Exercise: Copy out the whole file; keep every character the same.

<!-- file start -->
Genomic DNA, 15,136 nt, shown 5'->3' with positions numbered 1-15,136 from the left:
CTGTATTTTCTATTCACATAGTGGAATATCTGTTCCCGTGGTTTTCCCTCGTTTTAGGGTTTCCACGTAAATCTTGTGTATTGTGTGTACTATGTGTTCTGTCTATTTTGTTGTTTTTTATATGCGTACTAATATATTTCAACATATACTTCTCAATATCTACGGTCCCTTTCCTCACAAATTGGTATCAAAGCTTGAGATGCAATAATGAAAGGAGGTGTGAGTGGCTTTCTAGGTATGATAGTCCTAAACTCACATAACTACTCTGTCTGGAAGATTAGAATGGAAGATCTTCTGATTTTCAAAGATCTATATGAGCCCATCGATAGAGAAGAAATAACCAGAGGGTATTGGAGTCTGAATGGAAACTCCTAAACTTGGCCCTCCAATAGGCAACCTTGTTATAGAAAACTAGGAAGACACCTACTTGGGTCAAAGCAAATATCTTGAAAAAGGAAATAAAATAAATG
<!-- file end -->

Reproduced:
Genomic DNA, 15,136 nt, shown 5'->3' with positions numbered 1-15,136 from the left:
CTGTATTTTCTATTCACATAGTGGAATATCTGTTCCCGTGGTTTTCCCTCGTTTTAGGGTTTCCACGTAAATCTTGTGTATTGTGTGTACTATGTGTTCTGTCTATTTTGTTGTTTTTTATATGCGTACTAATATATTTCAACATATACTTCTCAATATCTACGGTCCCTTTCCTCACAAATTGGTATCAAAGCTTGAGATGCAATAATGAAAGGAGGTGTGAGTGGCTTTCTAGGTATGATAGTCCTAAACTCACATAACTACTCTGTCTGGAAGATTAGAATGGAAGATCTTCTGATTTTCAAAGATCTATATGAGCCCATCGATAGAGAAGAAATAACCAGAGGGTATTGGAGTCTGAATGGAAACTCCTAAACTTGGCCCTCCAATAGGCAACCTTGTTATAGAAAACTAGGAAGACACCTACTTGGGTCAAAGCAAATATCTTGAAAAAGGAAATAAAATAAATG